Rokossovsky, recalling his experience with Kamera during the handling of the artillery at Yartsevo in his later memoirs, described Kamera as a remarkable commander; Soviet Artillery Marshal Nikolay Voronov also set down fond recollections, describing Kamera as a demanding commander regarded as a genuine authority by the artillerymen working under him.[3][4] Kamera also became one of the higher-ranking Soviet Army officers to be decorated for heroism by the United States, receiving the United States Department of War’s Distinguished Service Cross on behalf of Commander-in-Chief President Franklin D. Roosevelt on 6 January 1944.[5]

Kamera was not as positively regarded by other military leaders – particularly as the Western Front failed to make significant advances for multiple months during the Soviet Army’s pushback in 1943-1944. A joint report from the State Defense Committee, composed of Georgy Malenkov, colonel-generals Shcherbakov[disambiguation needed] and Sergei Shtemenko, and lieutenant-generals Kuznetsov and Shimonayev, delivered to Joseph Stalin on 11 April 1944, criticized several generals and specifically faulted the performance of the artillery forces under Kamera's command—recommending his demotion in rank and replacement as artillery commander by another officer. Sokolovsky, Kamera, and other personnel were promptly relieved of their commands.[6]

Kamera was already in poor health at the time, suffering from illness and paralysis that required hospitalization in early 1944.[2] His wartime career was effectively over in such circumstances.[2]

Kamera died on 21 January 1952.[1]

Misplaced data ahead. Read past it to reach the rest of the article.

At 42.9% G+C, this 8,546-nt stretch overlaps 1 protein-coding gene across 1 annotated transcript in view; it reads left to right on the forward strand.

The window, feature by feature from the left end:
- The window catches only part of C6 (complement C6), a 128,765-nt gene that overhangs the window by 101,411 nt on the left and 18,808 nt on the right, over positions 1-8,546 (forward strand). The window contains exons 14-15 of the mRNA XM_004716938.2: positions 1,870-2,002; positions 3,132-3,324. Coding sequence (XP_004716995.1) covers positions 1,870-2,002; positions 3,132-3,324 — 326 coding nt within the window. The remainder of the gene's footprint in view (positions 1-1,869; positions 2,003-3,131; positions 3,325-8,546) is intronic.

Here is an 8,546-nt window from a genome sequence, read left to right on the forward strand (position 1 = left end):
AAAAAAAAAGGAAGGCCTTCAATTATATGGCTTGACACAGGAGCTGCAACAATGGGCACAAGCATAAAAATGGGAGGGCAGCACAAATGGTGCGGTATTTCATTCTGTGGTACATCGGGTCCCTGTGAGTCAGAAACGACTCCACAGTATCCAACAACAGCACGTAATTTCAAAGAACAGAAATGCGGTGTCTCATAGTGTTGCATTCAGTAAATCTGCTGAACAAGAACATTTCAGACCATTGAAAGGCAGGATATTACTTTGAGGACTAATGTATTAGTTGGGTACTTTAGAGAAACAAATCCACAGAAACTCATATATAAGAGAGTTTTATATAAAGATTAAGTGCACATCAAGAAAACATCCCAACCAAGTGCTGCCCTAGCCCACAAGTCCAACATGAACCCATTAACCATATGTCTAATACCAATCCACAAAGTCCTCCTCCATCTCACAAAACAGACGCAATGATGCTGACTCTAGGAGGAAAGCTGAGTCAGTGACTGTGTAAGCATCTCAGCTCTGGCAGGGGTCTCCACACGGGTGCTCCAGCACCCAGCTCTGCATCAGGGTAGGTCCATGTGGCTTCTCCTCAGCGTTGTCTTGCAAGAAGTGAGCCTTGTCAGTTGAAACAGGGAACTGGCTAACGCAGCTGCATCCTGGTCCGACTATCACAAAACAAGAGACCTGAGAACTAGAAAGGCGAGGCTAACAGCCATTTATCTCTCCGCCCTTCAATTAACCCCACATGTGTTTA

1. 1.0 1.1 1.2 1.3 "И. П. Камера" ("I. P. Kamera"). «Белорусская ССР, краткая энциклопедия» (A Short Encyclopedia of the Byelorussian SSR), Volume 5. Ed. Pjatrus Broǔka. Minsk: Byelorussian Soviet Encyclopedia, 1982. (Russian)
  2. 2.0 2.1 2.2 2.3 2.4 2.5 Parrish, Michael. Sacrifice of the Generals: Soviet Senior Officer Losses, 1939-1953. Lanham, MD: Scarecrow Press, 2004. ISBN 0-8108-5009-5, ISBN 978-0-8108-5009-5. P. 151.
  3. Rokossovsky, Konstantin Konstantinovich. «Солдатский долг» (A Soldier's Duty). Moscow: Olma Media Group, 2002. ISBN 5-94850-001-2, ISBN 978-5-94850-001-0. P. 60.(Russian)
  4. Voronov, N. N. «На службе военной» (On Military Duty). Moscow: Voyenizdat, 1963. P. 382. (Russian)
  5. "Valor Awards for Ivan Kamera". Military Times Hall of Valor. Military Times. 2009. Retrieved 12 January 2009.
  6. Borisenko, N. S. "Девятимесячное стояние фронта на р. Проня в 1943-1944 гг. (глава из книги «Освобождение: от Хотимска до Могилева и Бобруйска»)" ("The Nine-Month Halt of the Front on the River Pronya in 1943-1944 (Chapter from the Book Liberation: From Khotimsk to Mogilev and Bobruysk"). Mogilev Oblast Executive Committee. 2009. Retrieved 12 January 2009. (Russian)